Nutritionists at prevention.com answer questions like whether rhubarb is a fruit or a vegetable, whether rumors about rhubarb being poisonous are true, and tips on what to do with rhubarb besides the popular strawberry rhubarb pie.
What are the properties of rhubarb?
Although classified as a fruit by the United States Department of Agriculture (US Department of Agriculture), rhubarb is a vegetable, explains Juliet Glass, director of communications for the US nonprofit organization FRESHFARM. He says that in some descriptions ŽŪD contradicts himself and mentions rhubarb vegetables. It is believed that confusion may arise because rhubarb is often used in sweet products like fruit.
Rhubarb stalks are very similar to celery stalks, except they’re not salad green, but rather deep green, cherry or white, says Debra Moser, founder of Central Farm Markets in Washington. He noted that rhubarb has nothing to do with celery.
Mr. Glass recommends choosing cherry-colored rhubarb because it adds a nice pop of color to dishes. According to him, raw rhubarb that has been heat treated looks bad. Farmer Lee Jones, author of The Chef’s Garden , says cherry rhubarb makes for a variety of dishes, while green rhubarb stems have less flavor.
Is rhubarb poisonous?
Rhubarb stems are perfectly safe to eat and enjoy, but the leaves contain a toxic substance called calcium oxalate, explained Jennifer Aga-Khan, a registered dietitian and one of Culina Health’s experts. Although it is not recommended to eat the leaves, it is safe to touch the leaves and stems. “Eating too much rhubarb can build up dangerously high levels of this substance and cause kidney stones,” he warned.
The leaves at the top are very large because their natural function is to shade the plant and protect it from the sun, says Jones. However, rhubarb stalks are usually sold without leaves in the market.
When does rhubarb season start?
According to Mr. Glass, the best time to cut rhubarb is in the spring and early summer, but in some areas it is harvested again in the fall. “This is the truest seasonal plant. In spring and summer, they can be used only for a few weeks, maybe a month, and then they disappear,” adds D. Moser.
In many regions, the rhubarb season more or less coincides with the strawberry season, so rhubarb often appears in the markets at the same time as strawberries. By mid-summer, the rhubarb stalks have grown and hardened, so people usually don’t eat them anymore, Glass noted.
What does rhubarb taste like?
According to Jones, rhubarb can be very tart—almost as tart as an apple or lemon. For this reason, rhubarb is always boiled with sugar or combined with some sweet fruit. “Rhubarb has a delicious, fresh, tart flavor and a silky texture when cooked,” Mr Glass said.
How to use rhubarb?
Rhubarb contains toxic substances and rumors about its extreme acidity can scare the inexperienced cook. But Mr. Glass encourages you to try. “I think rhubarb is a fantastic and underrated vegetable. It’s really not as fun as it looks,” he said.
In fact, you can process them in a similar way to celery – first cut off the ends of the stalks, wash them well, then cut them into bite-sized pieces. She says you don’t need to peel the rhubarb because the fibers soften as they ripen and don’t interfere with them.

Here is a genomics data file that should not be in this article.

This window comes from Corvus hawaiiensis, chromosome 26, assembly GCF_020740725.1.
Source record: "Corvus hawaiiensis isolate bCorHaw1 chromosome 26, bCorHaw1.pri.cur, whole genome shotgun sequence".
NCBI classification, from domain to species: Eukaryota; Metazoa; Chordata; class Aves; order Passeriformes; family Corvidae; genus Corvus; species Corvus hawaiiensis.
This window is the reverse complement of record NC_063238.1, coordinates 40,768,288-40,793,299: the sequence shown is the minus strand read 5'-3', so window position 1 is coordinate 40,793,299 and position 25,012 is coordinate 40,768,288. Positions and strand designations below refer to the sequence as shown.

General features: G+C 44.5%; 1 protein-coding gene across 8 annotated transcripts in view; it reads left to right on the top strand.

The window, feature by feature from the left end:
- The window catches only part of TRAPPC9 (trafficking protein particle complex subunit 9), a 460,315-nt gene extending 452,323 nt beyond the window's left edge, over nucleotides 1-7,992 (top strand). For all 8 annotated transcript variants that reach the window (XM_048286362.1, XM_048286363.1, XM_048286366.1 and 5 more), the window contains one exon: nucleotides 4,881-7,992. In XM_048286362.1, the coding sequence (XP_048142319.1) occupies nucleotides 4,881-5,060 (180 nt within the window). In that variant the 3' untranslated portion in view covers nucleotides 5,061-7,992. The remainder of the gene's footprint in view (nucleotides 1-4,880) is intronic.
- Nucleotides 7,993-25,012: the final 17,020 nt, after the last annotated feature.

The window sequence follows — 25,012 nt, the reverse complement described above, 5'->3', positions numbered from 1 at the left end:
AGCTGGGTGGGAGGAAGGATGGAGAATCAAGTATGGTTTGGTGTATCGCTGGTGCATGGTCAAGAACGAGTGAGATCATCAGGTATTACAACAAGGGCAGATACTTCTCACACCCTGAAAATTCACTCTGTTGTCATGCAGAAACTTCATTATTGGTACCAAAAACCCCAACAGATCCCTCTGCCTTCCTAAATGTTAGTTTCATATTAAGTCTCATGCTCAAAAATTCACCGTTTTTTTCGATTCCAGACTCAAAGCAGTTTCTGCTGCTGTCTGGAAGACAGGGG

“Even though rhubarb is a vegetable, it’s often used in sweet recipes, such as baking cakes,” says New York-based culinary expert and nutritionist Jessica Levinson. “They’re very acidic, so they’re usually made with a lot of sugar to bring out the sweetness.” If you want to reduce the sugar in rhubarb recipes, Moser suggests cutting it in half if you don’t mind the sour taste.
Here are some ways to use rhubarb.
Bake the cake. It may sound obvious, but if you’re feeling bored, Mr. Glass recommends breaking out of the classic rhubarb-strawberry pairing. Look for pie recipes where rhubarb takes center stage. But of course, strawberry and rhubarb pie will always be a classic.
Or another dessert. Rhubarb is often used in cakes, but Mr. Glass recommends using it in other dessert dishes, such as adding it to coffee cakes or fruit fritters. However, he cautions that the latter requires more sugar than cakes to bring out the sour rhubarb flavor.
Make the rhubarb syrup. Boil rhubarb with sugar and vanilla, puree and use for pancakes or ice cream.
Taste the cocktails. Ms. Levinson herself says she likes to make rhubarb simple syrup and use it to flavor summer cocktails like margaritas, mimosas or bellinis.
Take advantage of rhubarb’s acidity. Rhubarb is almost always used in sweet dishes, but you can also try adding it to vegetable dishes. They soften during stewing and give a pleasant acidity to vegetable dishes.
Spice up your protein. If you like the savory side of rhubarb but don’t want the acid to sting your mouth, Moser suggests making a sweet rhubarb compote and drizzling it over meat or chicken for dinner.
How to store rhubarb
If you want to store rhubarb in the refrigerator, Mr. Glass recommends wrapping it tightly in foil and keeping it as dry as possible. If you will only be using the rhubarb in a few days, you can put it in the freezer. Mr. Glass says rhubarb freezes very well if you cut it into cubes and put them in a freezer bag.
Is Rhubarb Healthy?
In the spring and early summer, these vegetables have a number of health benefits. In fact, Jones even predicts that rhubarb will soon become “another superfood.” Mr. Levinson points out that lighter parts of rhubarb stems are high in vitamin K, a nutrient important for bone health and blood clotting. Rhubarb is also a great source of fiber and potassium, she adds.
In addition, rhubarb stems are rich in antioxidants called anthocyanins (which give them their bright color). These antioxidants support heart health and reduce inflammation, the Aga Khan said.
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